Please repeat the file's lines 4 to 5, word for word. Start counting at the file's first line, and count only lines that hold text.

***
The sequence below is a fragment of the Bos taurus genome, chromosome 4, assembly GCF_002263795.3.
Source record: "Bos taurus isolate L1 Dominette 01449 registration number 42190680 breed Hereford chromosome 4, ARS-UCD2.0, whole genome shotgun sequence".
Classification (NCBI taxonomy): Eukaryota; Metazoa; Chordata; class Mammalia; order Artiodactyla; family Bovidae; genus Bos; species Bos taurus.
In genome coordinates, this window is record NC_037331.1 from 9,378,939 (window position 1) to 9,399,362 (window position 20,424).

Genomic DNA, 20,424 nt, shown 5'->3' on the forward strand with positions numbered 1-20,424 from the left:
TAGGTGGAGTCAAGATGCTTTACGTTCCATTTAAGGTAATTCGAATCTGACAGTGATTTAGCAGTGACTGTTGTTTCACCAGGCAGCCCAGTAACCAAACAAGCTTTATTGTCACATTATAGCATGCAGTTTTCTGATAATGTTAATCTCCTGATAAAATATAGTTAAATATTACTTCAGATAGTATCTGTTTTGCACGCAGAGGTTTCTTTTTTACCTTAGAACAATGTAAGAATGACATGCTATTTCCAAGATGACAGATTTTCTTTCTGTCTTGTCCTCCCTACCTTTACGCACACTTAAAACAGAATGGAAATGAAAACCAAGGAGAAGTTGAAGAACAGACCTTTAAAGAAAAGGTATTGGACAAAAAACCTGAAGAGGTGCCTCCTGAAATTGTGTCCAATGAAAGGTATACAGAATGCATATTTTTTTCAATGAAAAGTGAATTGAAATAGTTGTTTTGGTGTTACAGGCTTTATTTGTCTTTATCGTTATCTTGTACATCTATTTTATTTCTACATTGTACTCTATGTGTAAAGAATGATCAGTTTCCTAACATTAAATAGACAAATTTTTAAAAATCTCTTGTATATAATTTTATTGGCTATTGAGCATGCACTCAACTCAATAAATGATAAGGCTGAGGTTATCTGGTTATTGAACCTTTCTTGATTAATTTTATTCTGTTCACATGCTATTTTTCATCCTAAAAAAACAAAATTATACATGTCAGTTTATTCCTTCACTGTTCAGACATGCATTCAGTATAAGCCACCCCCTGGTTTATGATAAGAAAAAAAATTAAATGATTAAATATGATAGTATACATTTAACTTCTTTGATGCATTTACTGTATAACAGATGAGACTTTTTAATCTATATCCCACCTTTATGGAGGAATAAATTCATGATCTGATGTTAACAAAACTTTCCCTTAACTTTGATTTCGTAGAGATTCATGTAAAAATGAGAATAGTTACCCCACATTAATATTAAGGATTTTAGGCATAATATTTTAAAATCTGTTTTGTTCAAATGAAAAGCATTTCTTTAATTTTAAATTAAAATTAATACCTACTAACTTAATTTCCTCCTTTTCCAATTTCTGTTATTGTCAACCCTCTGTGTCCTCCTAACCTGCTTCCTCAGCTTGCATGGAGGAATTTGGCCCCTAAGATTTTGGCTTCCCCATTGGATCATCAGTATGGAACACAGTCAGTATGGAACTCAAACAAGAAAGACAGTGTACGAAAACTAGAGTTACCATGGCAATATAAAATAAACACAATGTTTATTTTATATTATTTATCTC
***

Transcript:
In genome coordinates, this window is record NC_037331.1 from 9,378,939 (window position 1) to 9,399,362 (window position 20,424).

Genomic DNA, 20,424 nt, shown 5'->3' on the forward strand with positions numbered 1-20,424 from the left: